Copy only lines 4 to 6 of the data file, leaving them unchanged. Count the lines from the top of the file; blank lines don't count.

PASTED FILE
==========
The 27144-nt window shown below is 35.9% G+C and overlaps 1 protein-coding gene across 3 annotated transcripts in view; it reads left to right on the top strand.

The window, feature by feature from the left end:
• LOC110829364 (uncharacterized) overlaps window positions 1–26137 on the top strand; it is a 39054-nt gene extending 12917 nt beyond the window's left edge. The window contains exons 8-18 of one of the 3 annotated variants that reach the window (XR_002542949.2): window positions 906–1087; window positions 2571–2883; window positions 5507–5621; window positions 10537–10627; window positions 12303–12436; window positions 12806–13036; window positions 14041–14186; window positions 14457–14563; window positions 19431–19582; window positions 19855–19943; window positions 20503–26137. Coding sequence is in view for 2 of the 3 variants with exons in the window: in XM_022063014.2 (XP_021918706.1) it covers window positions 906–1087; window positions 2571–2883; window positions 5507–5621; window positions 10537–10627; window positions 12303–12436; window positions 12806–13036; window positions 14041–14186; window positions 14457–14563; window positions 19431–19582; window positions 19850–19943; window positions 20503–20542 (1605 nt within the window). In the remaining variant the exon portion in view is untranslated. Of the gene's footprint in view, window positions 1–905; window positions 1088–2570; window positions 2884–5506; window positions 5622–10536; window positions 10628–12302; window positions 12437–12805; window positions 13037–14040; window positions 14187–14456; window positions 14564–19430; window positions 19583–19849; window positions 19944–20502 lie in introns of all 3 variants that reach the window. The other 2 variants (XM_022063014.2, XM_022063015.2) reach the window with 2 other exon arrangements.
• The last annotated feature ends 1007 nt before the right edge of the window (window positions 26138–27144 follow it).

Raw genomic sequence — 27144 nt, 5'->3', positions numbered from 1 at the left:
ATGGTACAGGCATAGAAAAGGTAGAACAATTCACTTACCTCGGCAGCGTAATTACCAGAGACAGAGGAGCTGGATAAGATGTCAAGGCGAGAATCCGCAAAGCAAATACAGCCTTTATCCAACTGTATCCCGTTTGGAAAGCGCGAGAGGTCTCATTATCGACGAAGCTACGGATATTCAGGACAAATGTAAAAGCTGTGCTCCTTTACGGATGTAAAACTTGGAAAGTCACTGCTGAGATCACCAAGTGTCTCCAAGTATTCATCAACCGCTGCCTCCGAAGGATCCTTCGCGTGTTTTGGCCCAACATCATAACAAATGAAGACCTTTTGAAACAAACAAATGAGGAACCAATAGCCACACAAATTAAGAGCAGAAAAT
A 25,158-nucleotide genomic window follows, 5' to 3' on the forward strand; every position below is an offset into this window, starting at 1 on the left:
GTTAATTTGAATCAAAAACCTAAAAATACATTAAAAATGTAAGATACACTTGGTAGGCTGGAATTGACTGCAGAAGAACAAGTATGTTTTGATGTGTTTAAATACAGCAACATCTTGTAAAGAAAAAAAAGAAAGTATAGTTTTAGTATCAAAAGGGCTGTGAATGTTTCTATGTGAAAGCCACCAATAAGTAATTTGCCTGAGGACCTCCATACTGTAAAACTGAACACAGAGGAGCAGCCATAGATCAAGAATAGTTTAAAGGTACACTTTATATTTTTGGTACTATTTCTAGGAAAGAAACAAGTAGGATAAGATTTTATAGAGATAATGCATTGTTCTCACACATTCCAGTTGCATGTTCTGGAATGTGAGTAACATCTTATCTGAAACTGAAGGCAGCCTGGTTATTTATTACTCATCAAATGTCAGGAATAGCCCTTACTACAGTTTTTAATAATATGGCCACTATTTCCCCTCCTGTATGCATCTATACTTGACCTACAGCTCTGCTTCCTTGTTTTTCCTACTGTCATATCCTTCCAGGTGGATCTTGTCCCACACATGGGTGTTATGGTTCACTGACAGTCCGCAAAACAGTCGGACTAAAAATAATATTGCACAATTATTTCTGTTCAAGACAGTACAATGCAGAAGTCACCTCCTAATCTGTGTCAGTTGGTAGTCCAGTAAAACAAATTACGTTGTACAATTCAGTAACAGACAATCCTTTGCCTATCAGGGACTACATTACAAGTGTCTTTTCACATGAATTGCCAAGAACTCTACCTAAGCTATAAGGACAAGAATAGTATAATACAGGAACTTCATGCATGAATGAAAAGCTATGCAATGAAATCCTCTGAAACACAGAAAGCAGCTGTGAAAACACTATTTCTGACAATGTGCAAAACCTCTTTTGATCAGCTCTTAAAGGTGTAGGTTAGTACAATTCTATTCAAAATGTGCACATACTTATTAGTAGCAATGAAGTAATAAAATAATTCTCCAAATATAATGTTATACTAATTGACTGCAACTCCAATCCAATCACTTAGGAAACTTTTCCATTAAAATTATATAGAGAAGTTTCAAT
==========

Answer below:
• The last annotated feature ends 1007 nt before the right edge of the window (window positions 26138–27144 follow it).

Raw genomic sequence — 27144 nt, 5'->3', positions numbered from 1 at the left:
ATGGTACAGGCATAGAAAAGGTAGAACAATTCACTTACCTCGGCAGCGTAATTACCAGAGACAGAGGAGCTGGATAAGATGTCAAGGCGAGAATCCGCAAAGCAAATACAGCCTTTATCCAACTGTATCCCGTTTGGAAAGCGCGAGAGGTCTCATTATCGACGAAGCTACGGATATTCAGGACAAATGTAAAAGCTGTGCTCCTTTACGGATGTAAAACTTGGAAAGTCACTGCTGAGATCACCAAGTGTCTCCAAGTATTCATCAACCGCTGCCTCCGAAGGATCCTTCGCGTGTTTTGGCCCAACATCATAACAAATGAAGACCTTTTGAAACAAACAAATGAGGAACCAATAGCCACACAAATTAAGAGCAGAAAAT